by Jon Kuhrt (orginally published in 2008 in Third Way magazine)
It is almost impossible to speak about the family without being accused of launching a moral crusade, blaming the victim, or hitting at the most vulnerable – as if what was at stake were the self esteem of the parents, instead of the concrete suffering of those who matter in this situation, namely the children. Rabbi Jonathan Sacks
IT is hard to believe the way that children were treated in the Victorian Age. At the height of Britain’s economic and imperial power, our ancestors sent them mercilessly to work – in factories, down mines, up chimneys.
Most of us would like to think that if we lived in those days we would have been part of the progressive voice for reform. But child labour was deeply entrenched, backed up with sound economic arguments. Lord Shaftesbury was dismissed as an idealist who did not understand economic realities, and had to campaign for over 20 years before Parliament limited a child’s working day in a factory to 10 hours.
But what are the issues that future generations will condemn us for? I believe the answer lies closer to home – in the reckless way we have neglected and disregarded family life.
Politically, it is very hard to talk about the importance of family life because you are quickly labelled as judgemental, right wing or simply naïve and nostalgic. So let me be clear at the outset: the problem is not with unconventional families but dysfunctional ones. Jesus himself almost certainly grew up in economic and social hardship, with a question mark over his paternity. But even if Joseph was not his biological father, he was righteous and fiercely committed to his family.
In contrast, the modern ‘whatever is right for you’ approach to families, and particularly the absence of responsible fathers, is impacting the poorest communities hardest. I come to this conclusion not chiefly from a ‘moral’ perspective but from a practical one. We see it in the weekly horror of teenage gang violence across the country. And after spending most of my working life living on inner city estates and managing hostels for homeless people in centralLondon, I have become convinced that – passionate though I am about structural injustice and material poverty – the biggest change in the UK could come through a transformed approach to commitment and responsibility within the family.
LACK OF CHOICE?
Our culture finds it very hard to face the reality about family life. Birthed in a positive desire to promote freedom and choice, the liberal consensus has morphed and hardened into libertarian denial about how communities work. Personal freedom has become the Golden Calf our society worships. This puts marriage and traditional perspectives on families in the firing line because they are seen as restrictive social constructs underpinned by outdated religious convictions. The blanket reason for almost all social problems is wrongly identified as ‘a lack of choice’.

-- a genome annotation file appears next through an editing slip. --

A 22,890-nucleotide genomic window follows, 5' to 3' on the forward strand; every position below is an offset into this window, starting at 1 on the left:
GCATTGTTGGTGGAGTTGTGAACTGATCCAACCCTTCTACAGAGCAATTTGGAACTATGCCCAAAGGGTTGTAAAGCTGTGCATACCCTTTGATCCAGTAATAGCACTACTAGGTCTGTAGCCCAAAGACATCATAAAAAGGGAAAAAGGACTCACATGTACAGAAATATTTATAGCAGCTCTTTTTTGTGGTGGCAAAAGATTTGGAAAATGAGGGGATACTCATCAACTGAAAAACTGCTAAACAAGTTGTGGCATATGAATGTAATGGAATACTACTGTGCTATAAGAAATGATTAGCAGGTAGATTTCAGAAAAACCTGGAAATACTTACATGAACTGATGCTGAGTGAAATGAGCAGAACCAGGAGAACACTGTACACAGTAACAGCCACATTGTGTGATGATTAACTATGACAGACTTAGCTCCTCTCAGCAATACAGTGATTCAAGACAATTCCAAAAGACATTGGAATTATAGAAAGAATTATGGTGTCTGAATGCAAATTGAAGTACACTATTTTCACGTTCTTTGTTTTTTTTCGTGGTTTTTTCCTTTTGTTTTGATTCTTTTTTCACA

This perspective distorts our ability to effectively tackle the real issues facing our communities. Because youth crime, low self-esteem, anger and violence are not simply determined by material poverty, physical environments and a lack of choice. They are like destructive weeds which grow rapidly in the soil of dysfunctional family life.
I first encountered the antipathy to discussing the issue of families when I studied for a degree in Social Policy and Social Work in the early 1990s. While we discussed poverty, inequality and the inadequacies of capitalism, it was unacceptable to link poverty to family breakdown. If you turned the spotlight on families themselves, you were liable to being labelled ‘Thatcherite’, ‘reactionary’, or – even worse to a left wing student – ‘middle-class’.
It was similar across campus in the farcically politically-correct world of the Student Union where I was heavily involved. I remember when a student who stood in the Student elections had his nomination form officially removed following a formal complaint. What had he done wrong? He had written on his form that he believed in ‘family values’. This was deemed homophobic and oppressive to the minority groups on campus. Even later when I was elected Vice President for a year, I found the orthodoxy on such issues was extremely powerful and hard to stand against.
Following University I spent five years managing emergency hostels for young people in central London for the charity, Centrepoint. Day after day, homeless young people came to our hostel highly damaged by deprivation, drugs, self harm, prostitution, violence and low self-esteem. But underpinning all of these issues, one factor towered above all the others – family breakdown. Every day, we would hear the stories from the young people about their dysfunctional families – too often concerning violent, neglectful or completely absent fathers and mothers who just could not cope.
Despite this consistent story emerging from the front line, Centrepoint’s Policy and Campaigns department would never speak out about issues relating to family life. Impressive research and reports were produced every year urging the government to do more about benefit reform, housing rights and the lack of joined up services for the young. Ministers lined up to visit us all the time and Tony Blair even addressed our 30th Anniversary while I was there. But all this time no one really addressed the underpinning issue of family breakdown. Just as I had found when studying Social Work, it remained a taboo.